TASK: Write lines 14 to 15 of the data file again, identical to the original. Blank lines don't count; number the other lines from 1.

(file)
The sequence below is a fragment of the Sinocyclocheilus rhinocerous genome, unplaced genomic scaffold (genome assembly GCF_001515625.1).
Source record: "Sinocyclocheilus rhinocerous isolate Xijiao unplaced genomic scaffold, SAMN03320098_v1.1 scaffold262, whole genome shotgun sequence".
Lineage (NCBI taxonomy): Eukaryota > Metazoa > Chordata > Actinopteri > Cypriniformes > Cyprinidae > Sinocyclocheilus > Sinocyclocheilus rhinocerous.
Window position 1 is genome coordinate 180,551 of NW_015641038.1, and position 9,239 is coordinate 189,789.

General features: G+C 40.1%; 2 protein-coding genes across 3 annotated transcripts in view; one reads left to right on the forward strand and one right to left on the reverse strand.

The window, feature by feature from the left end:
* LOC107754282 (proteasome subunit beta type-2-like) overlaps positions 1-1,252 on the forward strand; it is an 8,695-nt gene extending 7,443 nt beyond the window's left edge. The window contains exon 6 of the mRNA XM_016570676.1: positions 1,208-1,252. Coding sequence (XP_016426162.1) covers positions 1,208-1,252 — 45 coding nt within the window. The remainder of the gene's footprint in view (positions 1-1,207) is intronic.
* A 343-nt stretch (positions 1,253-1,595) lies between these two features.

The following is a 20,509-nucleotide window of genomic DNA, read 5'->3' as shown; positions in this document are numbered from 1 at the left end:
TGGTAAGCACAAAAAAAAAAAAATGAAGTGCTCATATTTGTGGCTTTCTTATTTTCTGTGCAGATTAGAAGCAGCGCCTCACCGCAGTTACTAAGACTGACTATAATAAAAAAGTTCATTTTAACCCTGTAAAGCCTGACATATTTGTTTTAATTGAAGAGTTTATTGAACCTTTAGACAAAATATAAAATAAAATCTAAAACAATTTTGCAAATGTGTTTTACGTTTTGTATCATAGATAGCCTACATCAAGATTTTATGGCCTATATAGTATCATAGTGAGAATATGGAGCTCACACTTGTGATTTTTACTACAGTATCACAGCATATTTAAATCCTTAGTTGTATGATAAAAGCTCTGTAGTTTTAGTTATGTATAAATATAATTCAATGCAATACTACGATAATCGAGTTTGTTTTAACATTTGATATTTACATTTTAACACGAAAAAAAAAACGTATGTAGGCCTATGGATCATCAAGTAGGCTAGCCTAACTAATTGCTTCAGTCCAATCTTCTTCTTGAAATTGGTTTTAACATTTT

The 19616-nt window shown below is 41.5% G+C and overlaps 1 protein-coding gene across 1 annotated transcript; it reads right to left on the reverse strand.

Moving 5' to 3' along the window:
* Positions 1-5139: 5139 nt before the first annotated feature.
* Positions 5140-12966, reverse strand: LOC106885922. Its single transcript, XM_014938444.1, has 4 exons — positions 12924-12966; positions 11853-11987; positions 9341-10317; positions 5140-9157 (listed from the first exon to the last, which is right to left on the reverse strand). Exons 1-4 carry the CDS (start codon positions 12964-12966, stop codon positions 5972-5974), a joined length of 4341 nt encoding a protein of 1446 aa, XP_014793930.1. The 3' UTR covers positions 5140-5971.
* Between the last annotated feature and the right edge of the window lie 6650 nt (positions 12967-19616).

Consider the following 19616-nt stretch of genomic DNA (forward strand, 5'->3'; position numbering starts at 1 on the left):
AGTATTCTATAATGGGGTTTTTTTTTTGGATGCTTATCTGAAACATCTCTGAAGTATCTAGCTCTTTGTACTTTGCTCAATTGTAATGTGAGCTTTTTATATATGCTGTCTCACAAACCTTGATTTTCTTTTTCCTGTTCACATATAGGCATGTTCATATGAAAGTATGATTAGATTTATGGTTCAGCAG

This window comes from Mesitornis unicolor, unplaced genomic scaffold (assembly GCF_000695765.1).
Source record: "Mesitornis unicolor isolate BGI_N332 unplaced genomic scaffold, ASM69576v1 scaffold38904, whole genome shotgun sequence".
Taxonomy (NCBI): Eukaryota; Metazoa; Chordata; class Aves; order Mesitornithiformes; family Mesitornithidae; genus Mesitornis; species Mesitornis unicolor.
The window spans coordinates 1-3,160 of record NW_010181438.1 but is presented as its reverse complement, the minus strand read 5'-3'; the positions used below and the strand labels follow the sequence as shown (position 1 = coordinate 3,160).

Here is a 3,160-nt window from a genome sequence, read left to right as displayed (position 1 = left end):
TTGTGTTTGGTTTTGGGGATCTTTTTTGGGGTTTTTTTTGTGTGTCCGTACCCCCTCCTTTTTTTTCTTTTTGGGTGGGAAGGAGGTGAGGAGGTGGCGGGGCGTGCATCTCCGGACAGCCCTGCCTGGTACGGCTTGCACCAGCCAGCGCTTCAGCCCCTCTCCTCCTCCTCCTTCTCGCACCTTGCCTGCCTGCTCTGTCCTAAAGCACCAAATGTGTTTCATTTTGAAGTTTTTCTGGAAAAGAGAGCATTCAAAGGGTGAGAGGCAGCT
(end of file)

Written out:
* Positions 5140-12966, reverse strand: LOC106885922. Its single transcript, XM_014938444.1, has 4 exons — positions 12924-12966; positions 11853-11987; positions 9341-10317; positions 5140-9157 (listed from the first exon to the last, which is right to left on the reverse strand). Exons 1-4 carry the CDS (start codon positions 12964-12966, stop codon positions 5972-5974), a joined length of 4341 nt encoding a protein of 1446 aa, XP_014793930.1. The 3' UTR covers positions 5140-5971.
* Between the last annotated feature and the right edge of the window lie 6650 nt (positions 12967-19616).